Referring now to FIG. 2, there may be seen a simplified functional representation of the embodiment of the present invention depicted in FIG. 1, including an isolator 30 which corresponds to isolator 20 depicted in FIG. 1, a pressure transducer 45 and a secondary fluid reservoir 50. Isolator 30 comprises a cylinder 31, a piston 34, a shaft 36 and a spring 35. Cylinder 31 has an inlet port 33 at one end and an outlet port 39 at the other end. The piston 34 is slidably movable within the cylinder 31 and divides the interior of the cylinder 31 into a primary pressure chamber 31A and a secondary pressure chamber 31B. The spring 35 acts against the piston 34 to properly position the piston 34 within the isolator 30 when the pressures within the primary chamber 31A and secondary chamber 31B are approximately equal. Attached to the piston 34 is the shaft 36 having a shut-off end 37 designed to seal with a seat 38 should the piston 34 move far enough within the cylinder 31 toward the outlet port 39.
Attached to the outlet port 39 is a nipple 40, which is further attached to a conduit 42 by means of a quick disconnect coupler 41. The other end of the conduit 42 is likewise attached to nipple 44 through a quick disconnect coupler 43. The representative pressure transducer 45 is connected to the nipple 44, and thus it may be seen that the pressure transducer 45 is in fluid communication with the secondary pressure chamber 31B.
As seen in FIG. 2, the pressure transducer 45 is located within a production control module 55, which corresponds to the module 24 in FIG. 1. The production control module 55 may contain electrically actuated hydraulic control valves 58, which, in turn, may control the hydraulic pressure which regulates the operation of various production control devices such as valves 18 and 19 in FIG. 1.
The production control module 55 may be filled with a suitable dielectric fluid 59 to protect the apparatus within the module 55. Also, electronic apparatus 56 within the module 55 may be further protected by enclosure 57 which may be filled with another dielectric fluid. The production control module 55 preferably is joined to the conduit 42 by means of the quick disconnect coupler 43, which enables the production control module 55 including the pressure transducer 45 to be easily removed from and returned to the wellhead assembly. Production control module 55 may be pressure balanced with the subsea, and may be of the type more fully described in pending U.S. Patent Application Ser. No. 883,369 filed Mar. 6, 1978 entitled "Pressure Balanced Subsea Enclosure and Electronic Components".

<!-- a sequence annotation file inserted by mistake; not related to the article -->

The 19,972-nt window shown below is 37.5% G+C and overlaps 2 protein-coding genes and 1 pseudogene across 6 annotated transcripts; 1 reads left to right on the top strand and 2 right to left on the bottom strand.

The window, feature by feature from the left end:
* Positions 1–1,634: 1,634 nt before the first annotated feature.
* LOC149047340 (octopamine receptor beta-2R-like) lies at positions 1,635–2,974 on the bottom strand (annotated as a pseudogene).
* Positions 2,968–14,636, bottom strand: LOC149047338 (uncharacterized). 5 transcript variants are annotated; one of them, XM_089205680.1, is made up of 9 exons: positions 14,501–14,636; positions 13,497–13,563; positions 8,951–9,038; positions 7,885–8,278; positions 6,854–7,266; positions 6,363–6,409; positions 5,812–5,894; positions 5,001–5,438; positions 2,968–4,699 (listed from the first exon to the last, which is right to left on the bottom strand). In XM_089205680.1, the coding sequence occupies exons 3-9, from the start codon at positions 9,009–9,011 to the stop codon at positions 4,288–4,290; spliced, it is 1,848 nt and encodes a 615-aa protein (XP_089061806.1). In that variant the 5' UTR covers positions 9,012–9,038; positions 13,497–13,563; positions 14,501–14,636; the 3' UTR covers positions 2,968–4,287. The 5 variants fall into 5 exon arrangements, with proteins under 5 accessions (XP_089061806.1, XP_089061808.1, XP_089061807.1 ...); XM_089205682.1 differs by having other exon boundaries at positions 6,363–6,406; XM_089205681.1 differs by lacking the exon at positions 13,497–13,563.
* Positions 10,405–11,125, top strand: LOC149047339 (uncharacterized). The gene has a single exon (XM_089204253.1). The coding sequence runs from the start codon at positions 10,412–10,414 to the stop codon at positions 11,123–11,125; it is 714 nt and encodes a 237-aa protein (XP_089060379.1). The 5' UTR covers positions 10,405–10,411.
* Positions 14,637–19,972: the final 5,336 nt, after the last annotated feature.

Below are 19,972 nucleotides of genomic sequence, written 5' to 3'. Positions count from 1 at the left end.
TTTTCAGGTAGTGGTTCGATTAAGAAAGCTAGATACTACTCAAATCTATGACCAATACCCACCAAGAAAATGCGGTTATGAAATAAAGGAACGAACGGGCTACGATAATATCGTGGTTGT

Pipe 53 is connected at one end to the conduit 42 and at the other end to the secondary fluid reservoir 50. The secondary fluid reservoir 50 has a port 52, which is open to the sea water pressure, and a diaphragm 51 that isolates the secondary fluid reservoir chamber 54 from the sea water. Pipe 53 is shown to include check valves 46 and 47 which allow fluid flow from the secondary fluid reservoir 50 into the conduit 42, but prohibit fluid from flowing in the reverse direction. A fill pipe 48 and a cap 49 are attached to pipe 53, whereby the secondary fluid chamber (comprising of the secondary pressure chamber 31B, nipple 40, conduit 42 and nipple 44), pipe 53, fill pipe 48 and secondary fluid reservoir chamber 54 may be filled with a suitable fluid. Check valves 46 and 47 allow the pressure in the secondary fluid chamber to increase in response to an increased pressure in the secondary fluid reservoir chamber 54, but seal the secondary fluid chamber from the secondary fluid reservoir chamber 54 when the pressure in the secondary fluid chamber is greater than the pressure in the secondary fluid reservoir chamber 54.